92 results found
Arnold M, Zhao S, Ma S, et al., 2017, Microindentation - a tool for measuring cortical bone stiffness? A systematic review., Bone Joint Res, Vol: 6, Pages: 542-549, ISSN: 2046-3758
OBJECTIVES: Microindentation has the potential to measure the stiffness of an individual patient's bone. Bone stiffness plays a crucial role in the press-fit stability of orthopaedic implants. Arming surgeons with accurate bone stiffness information may reduce surgical complications including periprosthetic fractures. The question addressed with this systematic review is whether microindentation can accurately measure cortical bone stiffness. METHODS: A systematic review of all English language articles using a keyword search was undertaken using Medline, Embase, PubMed, Scopus and Cochrane databases. Studies that only used nanoindentation, cancellous bone or animal tissue were excluded. RESULTS: A total of 1094 abstracts were retrieved and 32 papers were included in the analysis, 20 of which used reference point indentation, and 12 of which used traditional depth-sensing indentation. There are several factors that must be considered when using microindentation, such as tip size, depth and method of analysis. Only two studies validated microindentation against traditional mechanical testing techniques. Both studies used reference point indentation (RPI), with one showing that RPI parameters correlate well with mechanical testing, but the other suggested that they do not. CONCLUSION: Microindentation has been used in various studies to assess bone stiffness, but only two studies with conflicting results compared microindentation with traditional mechanical testing techniques. Further research, including more studies comparing microindentation with other mechanical testing methods, is needed before microindentation can be used reliably to calculate cortical bone stiffness.Cite this article: M. Arnold, S. Zhao, S. Ma, F. Giuliani, U. Hansen, J. P. Cobb, R. L. Abel, O. Boughton. Microindentation - a tool for measuring cortical bone stiffness? A systematic review. Bone Joint Res 2017;6:542-549. DOI: 10.1302/2046-3758.69.BJR-2016-0317.R2.
Boughton OR, Zhao S, Arnold M, et al., 2017, Measuring bone stiffness using microindentation, British Orthopaedic Research Society (BORS) 2016 Conference, Publisher: British Editorial Society of Bone and Joint Surgery, Pages: 31-31, ISSN: 2049-4416
Geraldes DM, Hansen U, Amis AA, 2017, Parametric Analysis of Glenoid Implant Design and Fixation Type, JOURNAL OF ORTHOPAEDIC RESEARCH, Vol: 35, Pages: 775-784, ISSN: 0736-0266
Geraldes DM, Hansen U, Jeffers J, et al., 2017, Stability of small pegs for cementless implant fixation., J Orthop Res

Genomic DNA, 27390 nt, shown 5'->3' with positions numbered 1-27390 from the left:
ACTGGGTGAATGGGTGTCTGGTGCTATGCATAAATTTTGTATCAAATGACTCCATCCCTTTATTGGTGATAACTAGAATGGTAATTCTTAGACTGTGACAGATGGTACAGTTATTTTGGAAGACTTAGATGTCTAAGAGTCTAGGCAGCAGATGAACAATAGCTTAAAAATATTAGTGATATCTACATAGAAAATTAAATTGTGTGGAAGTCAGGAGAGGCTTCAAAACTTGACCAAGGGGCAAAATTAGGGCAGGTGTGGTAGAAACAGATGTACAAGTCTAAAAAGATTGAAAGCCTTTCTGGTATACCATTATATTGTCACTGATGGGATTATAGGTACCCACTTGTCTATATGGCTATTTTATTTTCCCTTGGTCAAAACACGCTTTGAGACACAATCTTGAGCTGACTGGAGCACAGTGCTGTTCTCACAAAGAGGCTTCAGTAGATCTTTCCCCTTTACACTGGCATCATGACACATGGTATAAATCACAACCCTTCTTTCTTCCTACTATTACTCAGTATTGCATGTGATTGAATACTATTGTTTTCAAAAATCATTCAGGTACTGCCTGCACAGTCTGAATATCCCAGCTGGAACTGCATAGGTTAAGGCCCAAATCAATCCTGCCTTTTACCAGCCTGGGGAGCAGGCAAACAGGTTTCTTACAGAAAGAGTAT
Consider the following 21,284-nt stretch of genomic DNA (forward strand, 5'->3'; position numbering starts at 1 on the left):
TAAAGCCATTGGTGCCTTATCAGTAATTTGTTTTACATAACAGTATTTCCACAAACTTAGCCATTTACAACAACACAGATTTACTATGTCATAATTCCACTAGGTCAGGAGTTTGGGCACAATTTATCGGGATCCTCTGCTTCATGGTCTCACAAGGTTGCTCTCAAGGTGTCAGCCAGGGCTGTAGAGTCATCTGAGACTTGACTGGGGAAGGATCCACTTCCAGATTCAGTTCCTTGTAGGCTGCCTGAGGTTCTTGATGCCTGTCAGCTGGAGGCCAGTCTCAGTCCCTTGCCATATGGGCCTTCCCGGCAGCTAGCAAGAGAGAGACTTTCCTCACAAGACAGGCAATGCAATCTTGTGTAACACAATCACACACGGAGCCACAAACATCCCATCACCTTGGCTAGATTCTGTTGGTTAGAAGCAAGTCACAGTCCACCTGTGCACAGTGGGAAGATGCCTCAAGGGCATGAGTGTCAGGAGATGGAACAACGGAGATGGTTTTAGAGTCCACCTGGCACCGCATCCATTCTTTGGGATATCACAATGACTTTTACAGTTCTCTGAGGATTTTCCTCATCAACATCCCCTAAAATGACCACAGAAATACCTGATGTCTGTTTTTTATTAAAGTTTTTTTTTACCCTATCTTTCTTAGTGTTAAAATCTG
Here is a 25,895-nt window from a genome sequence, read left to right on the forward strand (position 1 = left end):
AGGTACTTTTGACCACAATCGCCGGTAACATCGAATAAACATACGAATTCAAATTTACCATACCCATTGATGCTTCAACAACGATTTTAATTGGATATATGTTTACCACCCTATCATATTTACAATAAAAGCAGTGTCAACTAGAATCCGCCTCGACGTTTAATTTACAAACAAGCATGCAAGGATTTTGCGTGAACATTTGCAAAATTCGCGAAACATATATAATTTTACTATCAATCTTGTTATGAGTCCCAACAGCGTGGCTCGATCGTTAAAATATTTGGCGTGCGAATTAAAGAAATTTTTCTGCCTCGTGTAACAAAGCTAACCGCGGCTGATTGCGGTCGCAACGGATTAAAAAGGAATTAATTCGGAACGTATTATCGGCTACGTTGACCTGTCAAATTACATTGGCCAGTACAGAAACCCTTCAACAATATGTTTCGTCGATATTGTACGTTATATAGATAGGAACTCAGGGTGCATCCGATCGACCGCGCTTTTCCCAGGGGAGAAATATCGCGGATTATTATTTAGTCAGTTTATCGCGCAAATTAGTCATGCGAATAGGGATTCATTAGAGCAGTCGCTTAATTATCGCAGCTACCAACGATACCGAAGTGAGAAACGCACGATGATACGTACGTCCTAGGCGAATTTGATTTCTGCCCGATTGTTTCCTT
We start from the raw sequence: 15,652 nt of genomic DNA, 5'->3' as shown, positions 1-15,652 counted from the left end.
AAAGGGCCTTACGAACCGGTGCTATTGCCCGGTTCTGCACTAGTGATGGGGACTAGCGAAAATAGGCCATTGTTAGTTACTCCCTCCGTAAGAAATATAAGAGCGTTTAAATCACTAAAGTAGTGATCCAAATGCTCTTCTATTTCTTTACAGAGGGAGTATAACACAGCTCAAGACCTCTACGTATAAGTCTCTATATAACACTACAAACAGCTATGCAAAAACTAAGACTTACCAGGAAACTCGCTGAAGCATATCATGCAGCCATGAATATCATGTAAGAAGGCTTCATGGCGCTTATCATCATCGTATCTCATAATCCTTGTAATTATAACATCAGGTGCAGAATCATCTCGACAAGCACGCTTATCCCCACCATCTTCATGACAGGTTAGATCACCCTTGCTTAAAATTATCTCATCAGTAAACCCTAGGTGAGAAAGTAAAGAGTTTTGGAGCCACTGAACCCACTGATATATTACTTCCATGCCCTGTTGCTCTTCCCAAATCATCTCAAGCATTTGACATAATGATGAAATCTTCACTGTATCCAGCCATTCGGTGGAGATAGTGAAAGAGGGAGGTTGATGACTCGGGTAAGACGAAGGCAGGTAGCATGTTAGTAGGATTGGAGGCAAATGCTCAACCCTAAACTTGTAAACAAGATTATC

Most glenoid implants rely on large centrally located fixation features to avoid perforation of the glenoid vault in its peripheral regions. Upon revision of such components there may not be enough bone left for the reinsertion of an anatomical prosthesis. Multiple press-fit small pegs would allow for less bone resection and strong anchoring in the stiffer and denser peripheral subchondral bone. This study assessed the fixation characteristics, measured as the push-in (Pin ) and pull-out (Pout ) forces, and spring-back, measured as the elastic displacement immediately after insertion, for five different small press-fitted peg configurations manufactured out of UHMWPE cylinders (5 mm diameter and length). A total of 16 specimens for each configuration were tested in two types of solid bone substitute: Hard (40 PCF, 0.64 g/cm3 , worst-case scenario of Pin ) and soft (15 PCF, 0.24 g/cm3 , worst-case scenario of spring-back and Pout ). Two different diametric interference-fits were studied. Geometries with lower stiffness fins (large length to width aspect ratio) were the best performing designs in terms of primary fixation stability. They required the lowest force to fully seat, meaning they are less damaging to the bone during implantation, while providing the highest Pout /Pin ratio, indicating that when implanted they provide the strongest anchoring for the glenoid component. It is highlighted that drilling of chamfered holes could minimize spring-back displacements. These findings are relevant for the design of implants press-fitted pegs because primary fixation has been shown to be an important factor in achieving osseointegration and longevity of secondary fixation. © 2017 Orthopaedic Research Society. Published by Wiley Periodicals, Inc. J Orthop Res.
Jin A, Cobb J, Hansen U, et al., 2017, The effect of long-term bisphosphonate therapy on trabecular bone strength and microcrack density, BONE & JOINT RESEARCH, Vol: 6, Pages: 602-609, ISSN: 2046-3758
Junaid S, Sanghavi S, Anglin C, et al., 2017, Treatment of the Fixation Surface Improves Glenoid Prosthesis Longevity in vitro, JOURNAL OF BIOMECHANICS, Vol: 61, Pages: 81-87, ISSN: 0021-9290
Ma S, Goh EL, Jin A, et al., 2017, Long-term effects of bisphosphonate therapy: perforations, microcracks and mechanical properties, SCIENTIFIC REPORTS, Vol: 7, ISSN: 2045-2322
Ridzwan MIZ, Sukjamsri C, Pal B, et al., 2017, Femoral fracture type can be predicted from femoral structure: A finite element study validated by digital volume correlation experiments., J Orthop Res
Proximal femoral fractures can be categorized into two main types: Neck and intertrochanteric fractures accounting for 53% and 43% of all proximal femoral fractures, respectively. The possibility to predict the type of fracture a specific patient is predisposed to would allow drug and exercise therapies, hip protector design, and prophylactic surgery to be better targeted for this patient rendering fracture preventing strategies more effective. This study hypothesized that the type of fracture is closely related to the patient-specific femoral structure and predictable by finite element (FE) methods. Fourteen femora were DXA scanned, CT scanned, and mechanically tested to fracture. FE-predicted fracture patterns were compared to experimentally observed fracture patterns. Measurements of strain patterns to explain neck and intertrochanteric fracture patterns were performed using a digital volume correlation (DVC) technique and compared to FE-predicted strains and experimentally observed fracture patterns. Although loaded identically, the femora exhibited different fracture types (six neck and eight intertrochanteric fractures). CT-based FE models matched the experimental observations well (86%) demonstrating that the fracture type can be predicted. DVC-measured and FE-predicted strains showed obvious consistency. Neither DXA-based BMD nor any morphologic characteristics such as neck diameter, femoral neck length, or neck shaft angle were associated with fracture type. In conclusion, patient-specific femoral structure correlates with fracture type and FE analyses were able to predict these fracture types. Also, the demonstration of FE and DVC as metrics of the strains in bones may be of substantial clinical value, informing treatment strategies and device selection and design. © 2017 Orthopaedic Research Society. Published by Wiley Periodicals, Inc. J Orthop Res.